No matter what language we use, death is a sticky topic for us humans: especially in common speech. Reporters can use that sterile, icy word to describe the passing of a celebrity, but we mostly avoid it in polite conversation.
Your cat can die. Your phone’s battery can die. Your computer’s network connection can die.
But grandma? Grandma doesn’t die: she passes away or passes on.
Many cultures are uncomfortable with death. The ancient Egyptians simply said said someone journeyed west. That might not seem so bad in China, where the journey west was great fun for the Monkey King. Chinese people prefer head off to a whole new world! It’s more exciting than Japan, where dear grandma simply ends up lost.
World-over, you would be hard-pressed to find a culture more terrified of death and dying than modern America. Every doctor’s office in the US has a wall of pamphlets ready to introduce the odd new idea.
When an American’s number is up, he just takes the big sleep. If he’s not ready to move on up, he will go out kicking.
Americans like to kick a lot of things, especially buckets and cans. The less aggressive prefer to kiss the dust before they’ve left the building for a little slumber.
If they’re hungry, they can bite the big one or bite the dust. Queen fans seem to be the biggest on biting. I’m guessing the Eagles’ listeners prefer gambling: they cash in their chips before checking out to go climb the Golden Staircase – or, if I may nod to Led Zepplin, pay the piper and climb the Stairway to Heaven.
And what does an American do once he’s up there?
Well, after it’s curtains, he’ll be cooking for the Kennedys — if he’s a good enough cook, he might get a chance to join the angels in the sweet hereafter. Regardless of his culinary skills, he can rest assured that he will be joining the majority.
And we don’t like to think about this, but not everyone gets to climbs the staircase. Some people have to walk the downward path and spend eternity in the dread abode.
Every now and then, one unlucky guy simply fades away and ends up on the road to nowhere. If you one day find yourself stuck with nowhere to go, I suggest you roll over and give Byron’s dreamless sleep a try — it sounds like a good chance to get in a few eternal yawns.
If sleeping and staircases aren’t for you, the gangsters say you can give up the ghost and go sleep with the fishes — usually this one requires some assistance to pull off. If there’s no time to get a pair of cement shoes, you may just end up six feet under — but that’s a great place to be if you’re going into the fertilizer business!
However you choose to fade out, it seems a great chance for one last party. I’ve never been a fan of formal-wear, but traitors don’t seem to mind. They go to a necktie party when they die. Serial killers get ride the lightning – I saw that one while it was under construction at Cedar Point and it looked like a coaster fan’s wet dream.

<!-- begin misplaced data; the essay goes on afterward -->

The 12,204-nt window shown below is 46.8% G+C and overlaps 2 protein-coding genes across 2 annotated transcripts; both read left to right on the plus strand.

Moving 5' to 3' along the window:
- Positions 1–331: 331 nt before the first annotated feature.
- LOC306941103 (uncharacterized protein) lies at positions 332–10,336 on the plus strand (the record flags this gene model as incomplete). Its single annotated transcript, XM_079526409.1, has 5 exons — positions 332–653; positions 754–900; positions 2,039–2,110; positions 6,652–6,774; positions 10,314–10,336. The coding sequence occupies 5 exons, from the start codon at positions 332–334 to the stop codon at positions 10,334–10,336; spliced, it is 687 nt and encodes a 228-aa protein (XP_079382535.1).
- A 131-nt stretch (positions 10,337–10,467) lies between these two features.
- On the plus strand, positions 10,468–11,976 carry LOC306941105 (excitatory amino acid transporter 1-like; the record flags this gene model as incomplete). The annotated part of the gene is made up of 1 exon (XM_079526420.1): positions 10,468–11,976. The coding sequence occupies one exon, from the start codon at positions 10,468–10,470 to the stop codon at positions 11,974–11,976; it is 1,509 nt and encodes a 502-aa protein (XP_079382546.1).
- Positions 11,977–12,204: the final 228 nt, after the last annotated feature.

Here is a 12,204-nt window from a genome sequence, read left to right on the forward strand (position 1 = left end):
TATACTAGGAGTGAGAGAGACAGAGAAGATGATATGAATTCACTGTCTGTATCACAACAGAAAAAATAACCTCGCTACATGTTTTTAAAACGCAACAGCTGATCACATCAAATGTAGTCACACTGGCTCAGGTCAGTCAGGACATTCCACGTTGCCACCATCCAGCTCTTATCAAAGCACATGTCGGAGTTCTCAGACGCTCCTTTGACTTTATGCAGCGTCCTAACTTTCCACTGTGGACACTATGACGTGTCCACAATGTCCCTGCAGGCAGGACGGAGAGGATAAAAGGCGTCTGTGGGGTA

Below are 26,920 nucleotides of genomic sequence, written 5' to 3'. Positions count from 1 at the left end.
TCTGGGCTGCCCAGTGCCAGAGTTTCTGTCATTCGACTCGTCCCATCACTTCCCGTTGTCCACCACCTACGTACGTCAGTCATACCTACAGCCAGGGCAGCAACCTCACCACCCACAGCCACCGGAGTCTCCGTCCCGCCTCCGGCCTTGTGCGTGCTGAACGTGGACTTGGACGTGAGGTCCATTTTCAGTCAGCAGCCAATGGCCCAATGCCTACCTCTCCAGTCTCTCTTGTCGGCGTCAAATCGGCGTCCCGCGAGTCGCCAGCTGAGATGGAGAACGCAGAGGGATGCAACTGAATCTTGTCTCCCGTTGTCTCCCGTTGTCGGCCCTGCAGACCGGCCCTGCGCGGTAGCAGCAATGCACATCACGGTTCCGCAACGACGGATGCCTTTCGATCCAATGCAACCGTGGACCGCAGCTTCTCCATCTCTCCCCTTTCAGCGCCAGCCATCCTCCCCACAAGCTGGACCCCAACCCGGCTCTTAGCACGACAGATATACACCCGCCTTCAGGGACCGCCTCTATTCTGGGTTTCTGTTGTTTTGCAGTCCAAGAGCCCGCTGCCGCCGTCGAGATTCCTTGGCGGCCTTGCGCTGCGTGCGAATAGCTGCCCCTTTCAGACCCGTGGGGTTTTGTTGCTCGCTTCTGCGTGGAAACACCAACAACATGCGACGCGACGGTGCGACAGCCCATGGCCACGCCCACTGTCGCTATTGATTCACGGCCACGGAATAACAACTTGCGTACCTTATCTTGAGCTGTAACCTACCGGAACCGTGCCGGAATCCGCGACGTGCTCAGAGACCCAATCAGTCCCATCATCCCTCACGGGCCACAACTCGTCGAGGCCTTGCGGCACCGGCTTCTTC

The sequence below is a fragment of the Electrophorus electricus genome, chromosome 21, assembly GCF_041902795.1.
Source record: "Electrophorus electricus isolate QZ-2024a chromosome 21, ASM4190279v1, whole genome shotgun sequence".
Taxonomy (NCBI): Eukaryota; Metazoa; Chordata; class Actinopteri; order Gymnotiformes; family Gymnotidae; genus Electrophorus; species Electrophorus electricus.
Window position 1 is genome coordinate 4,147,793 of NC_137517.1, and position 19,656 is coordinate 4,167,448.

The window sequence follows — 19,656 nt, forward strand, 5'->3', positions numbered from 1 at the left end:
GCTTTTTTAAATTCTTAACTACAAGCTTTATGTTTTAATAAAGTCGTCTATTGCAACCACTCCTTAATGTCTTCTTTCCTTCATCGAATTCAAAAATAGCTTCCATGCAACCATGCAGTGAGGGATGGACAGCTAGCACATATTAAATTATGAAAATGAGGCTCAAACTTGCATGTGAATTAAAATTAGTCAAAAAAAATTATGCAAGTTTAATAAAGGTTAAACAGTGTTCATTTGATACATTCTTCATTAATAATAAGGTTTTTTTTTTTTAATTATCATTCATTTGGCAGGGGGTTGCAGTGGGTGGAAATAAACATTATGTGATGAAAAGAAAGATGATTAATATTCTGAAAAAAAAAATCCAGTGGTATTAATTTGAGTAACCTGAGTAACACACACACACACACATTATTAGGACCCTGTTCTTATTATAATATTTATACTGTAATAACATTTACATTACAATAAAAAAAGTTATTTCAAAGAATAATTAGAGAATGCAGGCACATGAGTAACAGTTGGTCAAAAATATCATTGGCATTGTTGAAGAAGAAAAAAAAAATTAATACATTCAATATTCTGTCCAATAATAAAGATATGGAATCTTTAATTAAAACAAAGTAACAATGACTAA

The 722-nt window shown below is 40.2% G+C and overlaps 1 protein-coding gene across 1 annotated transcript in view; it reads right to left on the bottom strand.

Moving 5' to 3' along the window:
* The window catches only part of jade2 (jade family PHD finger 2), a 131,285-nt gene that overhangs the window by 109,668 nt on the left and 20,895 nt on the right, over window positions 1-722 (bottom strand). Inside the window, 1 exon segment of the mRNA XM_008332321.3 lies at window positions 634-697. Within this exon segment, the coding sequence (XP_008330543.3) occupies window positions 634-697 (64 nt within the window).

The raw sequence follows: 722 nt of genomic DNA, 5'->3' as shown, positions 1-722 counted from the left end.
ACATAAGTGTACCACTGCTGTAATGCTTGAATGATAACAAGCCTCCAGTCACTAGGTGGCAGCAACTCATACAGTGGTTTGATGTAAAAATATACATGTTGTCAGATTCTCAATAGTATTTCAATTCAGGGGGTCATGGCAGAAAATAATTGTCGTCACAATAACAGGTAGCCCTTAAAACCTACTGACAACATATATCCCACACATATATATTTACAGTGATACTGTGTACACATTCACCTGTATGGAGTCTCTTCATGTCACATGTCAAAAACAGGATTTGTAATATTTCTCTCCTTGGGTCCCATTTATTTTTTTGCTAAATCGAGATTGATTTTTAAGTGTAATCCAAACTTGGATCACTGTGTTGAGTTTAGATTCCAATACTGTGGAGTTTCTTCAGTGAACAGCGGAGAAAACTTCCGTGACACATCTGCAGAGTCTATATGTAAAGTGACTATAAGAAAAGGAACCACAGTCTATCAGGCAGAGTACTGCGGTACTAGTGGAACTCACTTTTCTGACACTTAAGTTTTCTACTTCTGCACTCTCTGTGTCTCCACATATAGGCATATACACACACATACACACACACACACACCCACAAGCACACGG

When they’re not kidnapping Korean fishermen for ransom, pirates cover a lot of ground both here and in the hereafter. Sometimes they take a long rest on the Fiddler’s Green, but if they haven’t had enough briny sea-air, they can flag down the Flying Dutchman for eternal adventure.
The unlucky ones get dragged down to Davy Jones’s Locker.
In this modern age of science, computer geeks have one of the most creative ways to get exported to a flat file — they’re formatted. I suppose it works because, these days, most of them are Hindus.
Writers are less lucky. We tend to end up lost in translation after moving into upper-management. After that, we just go permanently out of print.
Almost every one of these adventures sounds preferable to plain vanilla death.
Yet in spite of how gaily they jest about the next great adventure, Americans squirm when someone casually mentions the “D” word.
When you get down to it, death is just a part of life, and it’s one most aren’t prepared to face. But we have to face it eventually. George Carlin said death is the one thing that’s truly democratic: everyone gets it once.
But I think I have a solution to our departing dilemma: a word so when it’s time for each of us to express-mail our soul to the god of our choice, none needs bat an eye. It’s perfect, because despite that last god reference, it works for atheists too.
Doesn’t that sound nice? “Grandpa was recalled while he was on the table. He won’t be joining us for Christmas.”
Imagine the dialogue between a nurse and a man who’s wife died in labor. “Mr. Smith, I’m sorry to inform you your wife’s labor had complications. She was recalled.”
Factories can recall bad products: some even recall old products. Car companies do it all the time — especially Firestone, famous for its tires that explode after 500 miles.
Let’s face it, products deteriorate with age, and some are way too dangerous to be allowed on the road: look no further than any 60-year-old granny behind the wheel of her Cadillac STS Child Shredder if you need an example.
So lets all try to bring this word into common use. It’s sterile enough for the politically correct, and it’s accurate.